Kingdom of Priests

Kingdom of Priests

Angels of the Sabbath

I heard an interesting insight from a rabbi friend today on the 17th-century hymn “Shalom Aleichem,” sung on Friday night before the Sabbath dinner. The song welcomes “ministering angels, angels of the Most High” and asks them, “Bless me with peace, angels of peace,” before, in the very next stanza, bidding them farewell, “Go in peace, angels of peace.” Doesn’t this seem a bit rude? The angels are understood as accompanying us home from the synagogue.* We welcome them, they bless us, and just one in-take of breath later, we are showing them to the door. 

The explanation seems to be that there are weekday angels and Sabbath angels. We are first welcoming the latter and then bidding farewell to the latter. There’s a parallel from Scripture.


In Genesis, the patriarch Jacob famously saw angels ascending and descending a ladder with its apex in the heavens. This was on his journey from Beersheba to Haran — that is, he was leaving the holy land. As Rashi explains, angels accompanied him on his way to the border where, however, there was a changing of the guard. The angels of the land of Israel departed from him, ascending the ladder, to be replaced by angels who operate outside Israel, whom he saw descending the ladder. When he returned to the holy land years later, he had the experience again but in reverse: “And Jacob went on his way and angels of God met him. When he saw them, Jacob said, ‘This is God’s camp,’ and he named the place Mahanaim [two camps]” (Genesis 32:2).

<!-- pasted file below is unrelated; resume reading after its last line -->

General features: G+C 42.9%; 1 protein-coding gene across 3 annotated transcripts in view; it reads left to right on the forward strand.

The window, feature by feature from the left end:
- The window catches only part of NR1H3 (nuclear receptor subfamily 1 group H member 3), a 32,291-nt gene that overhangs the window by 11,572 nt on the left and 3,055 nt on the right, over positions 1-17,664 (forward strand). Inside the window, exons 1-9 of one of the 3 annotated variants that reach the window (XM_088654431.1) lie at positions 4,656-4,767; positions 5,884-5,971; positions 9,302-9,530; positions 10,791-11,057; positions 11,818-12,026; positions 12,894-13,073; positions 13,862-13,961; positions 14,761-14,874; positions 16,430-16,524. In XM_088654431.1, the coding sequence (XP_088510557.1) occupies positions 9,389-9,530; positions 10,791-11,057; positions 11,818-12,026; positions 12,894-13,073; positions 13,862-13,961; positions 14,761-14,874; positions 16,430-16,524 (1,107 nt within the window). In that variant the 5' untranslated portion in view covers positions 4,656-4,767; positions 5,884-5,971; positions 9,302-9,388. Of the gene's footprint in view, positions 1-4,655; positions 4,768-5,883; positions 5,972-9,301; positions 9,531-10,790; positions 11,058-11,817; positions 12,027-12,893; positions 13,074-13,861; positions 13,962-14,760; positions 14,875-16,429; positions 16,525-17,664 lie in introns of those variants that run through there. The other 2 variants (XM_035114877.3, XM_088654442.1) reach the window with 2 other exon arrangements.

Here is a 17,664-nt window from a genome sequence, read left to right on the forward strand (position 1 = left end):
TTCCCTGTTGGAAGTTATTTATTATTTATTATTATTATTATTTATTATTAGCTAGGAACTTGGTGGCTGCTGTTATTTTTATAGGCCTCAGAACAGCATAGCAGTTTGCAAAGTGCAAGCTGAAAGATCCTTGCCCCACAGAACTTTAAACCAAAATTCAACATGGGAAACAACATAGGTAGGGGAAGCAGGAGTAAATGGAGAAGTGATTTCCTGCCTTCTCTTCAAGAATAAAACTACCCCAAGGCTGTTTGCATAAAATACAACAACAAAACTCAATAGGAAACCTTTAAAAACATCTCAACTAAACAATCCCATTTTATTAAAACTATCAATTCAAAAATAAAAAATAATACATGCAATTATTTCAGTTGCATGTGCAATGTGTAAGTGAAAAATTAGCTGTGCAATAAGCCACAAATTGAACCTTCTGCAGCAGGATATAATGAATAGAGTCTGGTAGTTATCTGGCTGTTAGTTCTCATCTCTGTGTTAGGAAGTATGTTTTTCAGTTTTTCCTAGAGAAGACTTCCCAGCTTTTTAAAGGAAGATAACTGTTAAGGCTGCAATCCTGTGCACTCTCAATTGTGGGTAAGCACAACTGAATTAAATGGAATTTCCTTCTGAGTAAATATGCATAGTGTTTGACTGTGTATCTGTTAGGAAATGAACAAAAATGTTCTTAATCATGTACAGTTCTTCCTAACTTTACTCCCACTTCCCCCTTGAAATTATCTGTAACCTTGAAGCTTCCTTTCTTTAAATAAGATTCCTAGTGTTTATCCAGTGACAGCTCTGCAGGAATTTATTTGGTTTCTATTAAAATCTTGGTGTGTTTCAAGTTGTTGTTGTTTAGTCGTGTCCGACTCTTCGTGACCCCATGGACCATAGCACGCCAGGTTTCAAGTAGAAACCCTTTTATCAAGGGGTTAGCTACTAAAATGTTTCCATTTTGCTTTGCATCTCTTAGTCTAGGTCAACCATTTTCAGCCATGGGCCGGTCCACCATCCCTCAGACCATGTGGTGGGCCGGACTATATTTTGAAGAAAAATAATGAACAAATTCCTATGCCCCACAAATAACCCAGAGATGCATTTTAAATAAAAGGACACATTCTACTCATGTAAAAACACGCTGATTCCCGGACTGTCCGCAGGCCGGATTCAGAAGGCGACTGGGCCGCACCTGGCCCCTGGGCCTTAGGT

By the same token, the Talmud indicates that two ministering angels accompany us on Friday night. The insight that was new for me was that there must be here, as well, a changing of the guard. Just as there are different perils and rewards associated with the land of Israel than with the world outside, requiring unique angelic contingents to guide our way, so too on the Sabbath in contrast to work days. Existentially, they are just very different frames of reference and of reality. There are angels of the Sabbath and angels of the rest of the week.
*In all honestly, I often don’t make it there on Friday night when the sun goes down so early and my family is so rushed to get kids etc. in order.
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